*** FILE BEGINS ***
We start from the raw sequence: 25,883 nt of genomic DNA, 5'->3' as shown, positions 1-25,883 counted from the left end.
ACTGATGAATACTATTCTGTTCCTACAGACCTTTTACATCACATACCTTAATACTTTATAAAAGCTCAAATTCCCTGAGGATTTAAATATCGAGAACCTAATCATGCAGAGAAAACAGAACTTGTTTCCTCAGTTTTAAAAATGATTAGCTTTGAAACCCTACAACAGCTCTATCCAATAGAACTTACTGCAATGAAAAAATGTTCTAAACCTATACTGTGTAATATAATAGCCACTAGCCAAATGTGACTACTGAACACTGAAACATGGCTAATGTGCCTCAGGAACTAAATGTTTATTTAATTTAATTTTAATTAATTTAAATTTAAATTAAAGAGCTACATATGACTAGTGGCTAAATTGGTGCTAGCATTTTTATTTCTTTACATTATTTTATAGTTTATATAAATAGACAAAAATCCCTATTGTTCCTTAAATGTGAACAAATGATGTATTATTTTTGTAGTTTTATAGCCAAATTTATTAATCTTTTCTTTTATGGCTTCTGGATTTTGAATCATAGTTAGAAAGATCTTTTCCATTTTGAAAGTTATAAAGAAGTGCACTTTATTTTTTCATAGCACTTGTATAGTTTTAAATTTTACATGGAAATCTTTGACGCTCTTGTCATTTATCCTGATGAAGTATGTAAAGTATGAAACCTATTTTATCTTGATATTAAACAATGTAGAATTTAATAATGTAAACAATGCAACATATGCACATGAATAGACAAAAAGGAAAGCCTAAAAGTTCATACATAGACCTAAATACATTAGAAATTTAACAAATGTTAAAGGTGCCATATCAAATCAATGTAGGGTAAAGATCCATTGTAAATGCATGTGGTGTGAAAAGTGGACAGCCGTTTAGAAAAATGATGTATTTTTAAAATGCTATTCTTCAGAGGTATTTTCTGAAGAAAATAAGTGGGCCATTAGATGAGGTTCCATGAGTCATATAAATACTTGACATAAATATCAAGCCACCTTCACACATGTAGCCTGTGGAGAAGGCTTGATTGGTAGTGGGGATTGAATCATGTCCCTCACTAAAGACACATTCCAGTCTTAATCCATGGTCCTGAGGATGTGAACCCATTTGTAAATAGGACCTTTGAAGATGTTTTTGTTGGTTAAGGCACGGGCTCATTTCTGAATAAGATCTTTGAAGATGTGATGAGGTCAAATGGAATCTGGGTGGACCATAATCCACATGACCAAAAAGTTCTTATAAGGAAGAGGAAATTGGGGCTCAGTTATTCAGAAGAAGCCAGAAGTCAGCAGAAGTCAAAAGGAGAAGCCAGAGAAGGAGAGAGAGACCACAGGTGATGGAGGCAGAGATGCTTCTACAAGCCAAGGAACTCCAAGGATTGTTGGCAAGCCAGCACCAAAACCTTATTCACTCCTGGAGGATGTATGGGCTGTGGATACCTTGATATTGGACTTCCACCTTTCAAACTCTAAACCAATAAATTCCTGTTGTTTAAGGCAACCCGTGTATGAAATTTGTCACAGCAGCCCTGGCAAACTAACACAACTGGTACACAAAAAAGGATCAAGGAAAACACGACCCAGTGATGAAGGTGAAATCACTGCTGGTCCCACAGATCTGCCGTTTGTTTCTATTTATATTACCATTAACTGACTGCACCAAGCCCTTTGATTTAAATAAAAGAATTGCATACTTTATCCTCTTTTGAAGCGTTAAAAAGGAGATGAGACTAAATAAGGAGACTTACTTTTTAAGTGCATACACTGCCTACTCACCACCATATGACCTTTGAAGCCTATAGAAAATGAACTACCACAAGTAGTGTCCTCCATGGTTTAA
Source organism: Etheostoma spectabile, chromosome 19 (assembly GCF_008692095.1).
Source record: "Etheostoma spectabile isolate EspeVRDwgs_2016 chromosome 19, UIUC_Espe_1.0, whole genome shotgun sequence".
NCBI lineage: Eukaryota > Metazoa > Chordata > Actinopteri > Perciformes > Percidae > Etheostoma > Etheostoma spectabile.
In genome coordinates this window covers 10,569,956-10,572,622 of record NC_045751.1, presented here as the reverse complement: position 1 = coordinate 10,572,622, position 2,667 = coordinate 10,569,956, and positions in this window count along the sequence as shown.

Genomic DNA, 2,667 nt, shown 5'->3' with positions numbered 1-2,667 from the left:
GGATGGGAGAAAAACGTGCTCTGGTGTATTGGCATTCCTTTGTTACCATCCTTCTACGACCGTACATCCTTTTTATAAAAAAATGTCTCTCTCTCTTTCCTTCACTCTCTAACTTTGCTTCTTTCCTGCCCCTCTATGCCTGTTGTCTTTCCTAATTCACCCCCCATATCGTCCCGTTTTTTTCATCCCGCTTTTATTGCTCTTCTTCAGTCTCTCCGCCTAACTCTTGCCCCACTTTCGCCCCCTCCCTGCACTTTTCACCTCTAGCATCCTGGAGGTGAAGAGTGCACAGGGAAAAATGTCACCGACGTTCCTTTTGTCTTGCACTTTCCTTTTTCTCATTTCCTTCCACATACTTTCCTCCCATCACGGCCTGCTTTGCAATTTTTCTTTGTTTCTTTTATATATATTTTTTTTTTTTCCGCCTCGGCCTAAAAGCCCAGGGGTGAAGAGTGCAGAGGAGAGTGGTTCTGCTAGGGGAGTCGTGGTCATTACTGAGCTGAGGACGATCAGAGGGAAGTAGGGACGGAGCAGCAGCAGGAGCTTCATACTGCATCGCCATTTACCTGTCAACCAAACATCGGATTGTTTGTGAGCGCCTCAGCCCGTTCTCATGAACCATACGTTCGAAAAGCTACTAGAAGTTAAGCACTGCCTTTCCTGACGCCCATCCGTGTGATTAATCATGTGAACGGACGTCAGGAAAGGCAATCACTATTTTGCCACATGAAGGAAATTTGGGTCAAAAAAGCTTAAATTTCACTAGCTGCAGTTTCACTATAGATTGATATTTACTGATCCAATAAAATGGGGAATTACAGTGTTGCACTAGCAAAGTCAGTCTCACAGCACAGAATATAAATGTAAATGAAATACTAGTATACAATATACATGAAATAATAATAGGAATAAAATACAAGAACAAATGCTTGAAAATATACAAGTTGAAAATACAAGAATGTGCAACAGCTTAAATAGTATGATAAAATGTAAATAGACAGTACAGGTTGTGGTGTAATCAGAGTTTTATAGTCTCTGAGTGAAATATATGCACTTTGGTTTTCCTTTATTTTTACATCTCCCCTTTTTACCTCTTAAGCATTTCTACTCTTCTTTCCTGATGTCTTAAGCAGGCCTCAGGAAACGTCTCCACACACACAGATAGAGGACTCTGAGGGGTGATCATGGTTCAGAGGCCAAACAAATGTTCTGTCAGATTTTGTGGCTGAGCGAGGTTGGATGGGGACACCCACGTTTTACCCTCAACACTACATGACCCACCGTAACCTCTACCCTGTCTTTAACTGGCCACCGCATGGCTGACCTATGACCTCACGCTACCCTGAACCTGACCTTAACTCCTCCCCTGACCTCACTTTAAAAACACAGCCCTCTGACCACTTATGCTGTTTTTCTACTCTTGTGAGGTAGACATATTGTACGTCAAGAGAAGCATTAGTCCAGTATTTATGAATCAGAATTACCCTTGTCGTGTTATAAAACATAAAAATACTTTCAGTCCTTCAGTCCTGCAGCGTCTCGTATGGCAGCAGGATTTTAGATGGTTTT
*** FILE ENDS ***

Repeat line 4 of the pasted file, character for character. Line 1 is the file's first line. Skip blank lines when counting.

Source record: "Etheostoma spectabile isolate EspeVRDwgs_2016 chromosome 19, UIUC_Espe_1.0, whole genome shotgun sequence".